Barnett shows his wife Claudia a mural he painted as the official Royal Marines artist.

Recording the BBC ‘Sight & Sound’ programme ‘Artists v Poets’ in February 1939, Sir Kenneth Clark master of ceremonies with scorer. Artists from left: Duncan Grant, Brynhild Parker, Barnett Freedman, Nicolas Bentley, and poets – W. J. Turner, Stephen Spender, Winifred Holmes and George Barker.

Barnett enjoys a successful afternoon fishing at Thame, Buckinghamshire, in the thirties.

Designs for the ‘London Ballet.’ (courtesy Fleece Press)

The Window Box, lithograph.

Advertisement for London Transport from the nineteen thirties.

Advertisement for the General Post Office rom the nineteen-forties.

Advertisement for Shell at the time of the Festival of Britain, 1951.

Design for Ealing Studios.

Cover for ‘Memoirs of a an Infantry Officer,’ Faber and Faber.

Cover for Walter de la Mare’s 75th Birthday Tribute, Faber and Faber.

Barnett Freedman’s ‘Claudia’ typeface.

Design for Dartington Hall, Devon.

Lithographs for ‘Oliver Twist,’ published by the Heritage Press in New York, 1939.


Barnett Freedman works courtesy Special Collections, Manchester Metropolitan University

Barnett Freedman is featured in my book East End Vernacular, Artists Who Painted London’s East End Streets in the 20th Century

Click here to order a copy of EAST END END VERNACULAR for £25

11 Responses leave one →
  1. Jill Wilson permalink
    March 3, 2020

    Lovely drawings and lithographs, and great use of line and colour.

    The Oliver Twist ones were my favourites – especially the moving and unusual pose he has used for Nancy.

  2. March 3, 2020

    What a career! What a legacy! So unfortunate that an “up or down” vote on a plaque should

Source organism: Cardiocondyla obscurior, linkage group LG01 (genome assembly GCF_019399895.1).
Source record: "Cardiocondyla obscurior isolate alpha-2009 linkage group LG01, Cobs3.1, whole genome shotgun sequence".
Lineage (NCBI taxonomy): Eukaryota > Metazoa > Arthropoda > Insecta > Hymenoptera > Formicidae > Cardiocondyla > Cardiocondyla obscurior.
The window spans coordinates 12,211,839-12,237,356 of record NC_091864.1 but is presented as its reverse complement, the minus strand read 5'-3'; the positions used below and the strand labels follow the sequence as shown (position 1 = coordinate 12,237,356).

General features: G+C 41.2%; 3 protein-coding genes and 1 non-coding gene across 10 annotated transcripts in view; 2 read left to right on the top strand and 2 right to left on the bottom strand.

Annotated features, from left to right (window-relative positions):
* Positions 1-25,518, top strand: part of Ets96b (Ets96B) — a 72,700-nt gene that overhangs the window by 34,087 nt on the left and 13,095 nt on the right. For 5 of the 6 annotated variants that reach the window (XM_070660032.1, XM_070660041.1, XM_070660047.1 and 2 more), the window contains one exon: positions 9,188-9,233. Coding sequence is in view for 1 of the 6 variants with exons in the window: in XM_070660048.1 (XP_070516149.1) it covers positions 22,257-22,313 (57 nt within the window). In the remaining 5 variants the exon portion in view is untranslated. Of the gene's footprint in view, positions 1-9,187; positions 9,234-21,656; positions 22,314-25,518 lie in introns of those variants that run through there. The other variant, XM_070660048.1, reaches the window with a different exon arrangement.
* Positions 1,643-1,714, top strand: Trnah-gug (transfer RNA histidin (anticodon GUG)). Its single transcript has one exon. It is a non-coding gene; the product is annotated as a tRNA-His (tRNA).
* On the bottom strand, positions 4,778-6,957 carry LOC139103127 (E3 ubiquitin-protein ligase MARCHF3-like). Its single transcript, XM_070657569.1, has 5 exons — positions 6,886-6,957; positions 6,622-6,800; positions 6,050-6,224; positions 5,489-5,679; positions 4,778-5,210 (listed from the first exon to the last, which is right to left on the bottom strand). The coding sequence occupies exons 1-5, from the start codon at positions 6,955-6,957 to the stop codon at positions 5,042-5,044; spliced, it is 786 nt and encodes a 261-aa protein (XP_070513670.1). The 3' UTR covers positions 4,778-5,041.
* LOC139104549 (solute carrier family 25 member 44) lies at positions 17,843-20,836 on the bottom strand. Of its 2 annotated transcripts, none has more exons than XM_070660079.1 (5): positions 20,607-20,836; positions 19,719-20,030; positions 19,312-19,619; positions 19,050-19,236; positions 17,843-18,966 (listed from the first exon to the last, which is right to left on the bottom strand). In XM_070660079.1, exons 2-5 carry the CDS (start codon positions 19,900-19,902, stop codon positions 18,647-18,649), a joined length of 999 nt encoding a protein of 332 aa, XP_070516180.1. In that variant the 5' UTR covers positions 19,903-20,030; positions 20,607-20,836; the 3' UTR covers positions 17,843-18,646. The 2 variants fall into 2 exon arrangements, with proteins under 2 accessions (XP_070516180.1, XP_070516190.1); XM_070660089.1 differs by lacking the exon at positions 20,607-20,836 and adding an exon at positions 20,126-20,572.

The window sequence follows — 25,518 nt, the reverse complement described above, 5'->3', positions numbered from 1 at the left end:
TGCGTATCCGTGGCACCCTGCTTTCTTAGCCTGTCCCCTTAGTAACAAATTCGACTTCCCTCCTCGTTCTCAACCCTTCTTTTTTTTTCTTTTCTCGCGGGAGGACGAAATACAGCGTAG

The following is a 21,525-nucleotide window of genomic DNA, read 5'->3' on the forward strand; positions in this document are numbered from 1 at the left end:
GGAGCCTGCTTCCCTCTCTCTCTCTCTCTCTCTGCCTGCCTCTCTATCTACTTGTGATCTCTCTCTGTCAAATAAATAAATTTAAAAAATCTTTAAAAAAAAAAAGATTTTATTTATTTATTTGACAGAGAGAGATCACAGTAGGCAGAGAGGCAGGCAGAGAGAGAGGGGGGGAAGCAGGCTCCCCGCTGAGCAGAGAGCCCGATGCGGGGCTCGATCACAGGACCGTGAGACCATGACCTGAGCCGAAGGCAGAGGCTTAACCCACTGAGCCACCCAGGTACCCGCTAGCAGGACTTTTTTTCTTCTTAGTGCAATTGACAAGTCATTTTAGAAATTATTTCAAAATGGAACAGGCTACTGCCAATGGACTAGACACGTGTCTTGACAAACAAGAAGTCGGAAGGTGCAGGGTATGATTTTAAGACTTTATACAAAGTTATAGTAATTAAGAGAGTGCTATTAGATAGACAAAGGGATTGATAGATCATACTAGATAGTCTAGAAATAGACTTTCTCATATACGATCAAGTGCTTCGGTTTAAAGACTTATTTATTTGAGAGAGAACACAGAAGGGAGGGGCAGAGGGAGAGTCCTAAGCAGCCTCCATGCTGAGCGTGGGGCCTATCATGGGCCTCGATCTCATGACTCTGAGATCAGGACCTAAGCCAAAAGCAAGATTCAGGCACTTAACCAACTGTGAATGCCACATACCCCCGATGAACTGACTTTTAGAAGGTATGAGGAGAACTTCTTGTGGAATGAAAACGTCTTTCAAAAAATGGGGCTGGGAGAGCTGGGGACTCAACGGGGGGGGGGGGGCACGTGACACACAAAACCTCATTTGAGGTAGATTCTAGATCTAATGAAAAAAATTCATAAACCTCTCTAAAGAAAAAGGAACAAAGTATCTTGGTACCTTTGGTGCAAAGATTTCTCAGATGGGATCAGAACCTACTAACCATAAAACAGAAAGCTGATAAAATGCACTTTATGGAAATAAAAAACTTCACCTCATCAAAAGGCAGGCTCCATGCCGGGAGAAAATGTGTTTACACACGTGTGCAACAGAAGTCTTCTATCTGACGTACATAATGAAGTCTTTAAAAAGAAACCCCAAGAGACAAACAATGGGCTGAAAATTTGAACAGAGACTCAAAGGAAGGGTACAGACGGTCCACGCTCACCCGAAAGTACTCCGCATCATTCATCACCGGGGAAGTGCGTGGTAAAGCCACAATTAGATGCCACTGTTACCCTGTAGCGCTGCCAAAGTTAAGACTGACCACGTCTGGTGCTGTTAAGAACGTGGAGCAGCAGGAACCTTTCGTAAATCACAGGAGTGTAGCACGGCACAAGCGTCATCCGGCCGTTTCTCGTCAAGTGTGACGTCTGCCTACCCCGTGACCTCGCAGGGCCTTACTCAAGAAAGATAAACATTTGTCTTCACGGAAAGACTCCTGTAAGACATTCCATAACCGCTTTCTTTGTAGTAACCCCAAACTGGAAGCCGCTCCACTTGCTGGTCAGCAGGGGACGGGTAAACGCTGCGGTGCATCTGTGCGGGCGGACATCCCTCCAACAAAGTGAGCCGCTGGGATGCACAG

be a viable indicator of his vibrant career. Harumph. Let the WORK speak for itself. Freeman was an undisputed master of drawing, painting, print-making, typography, murals, and illustration. (and broadcasting…….wow…….truly a man for all seasons)
    He brought such a fresh outlook to every assignment he received. I greatly admire this artist and am glad he is being recognized once more.
    Thank you GA.

  3. Marie permalink
    March 3, 2020

    What talent and tenacity in overcoming poverty and illness. My favourite is the Window Box. So delicate and detailed. Look forward to seeing the exhibition at Pallant House.

  4. March 3, 2020

    Greetings from Boston,

    GA, what a varied and prolific career Barnett Freedman had in the art world. I enjoyed the part about his association with Faber and Faber where he certainly was in good company. If I recall, T. S. Eliot worked there for years.

    As he said, “however good a descriptive text might be, illustrations which go with the writings add reality and significance to our understanding of the scene…” I can just imagine him pouring over the texts of the Brontes, Dickens, Tolstoy et al to get his characterizations and backdrops “just right.”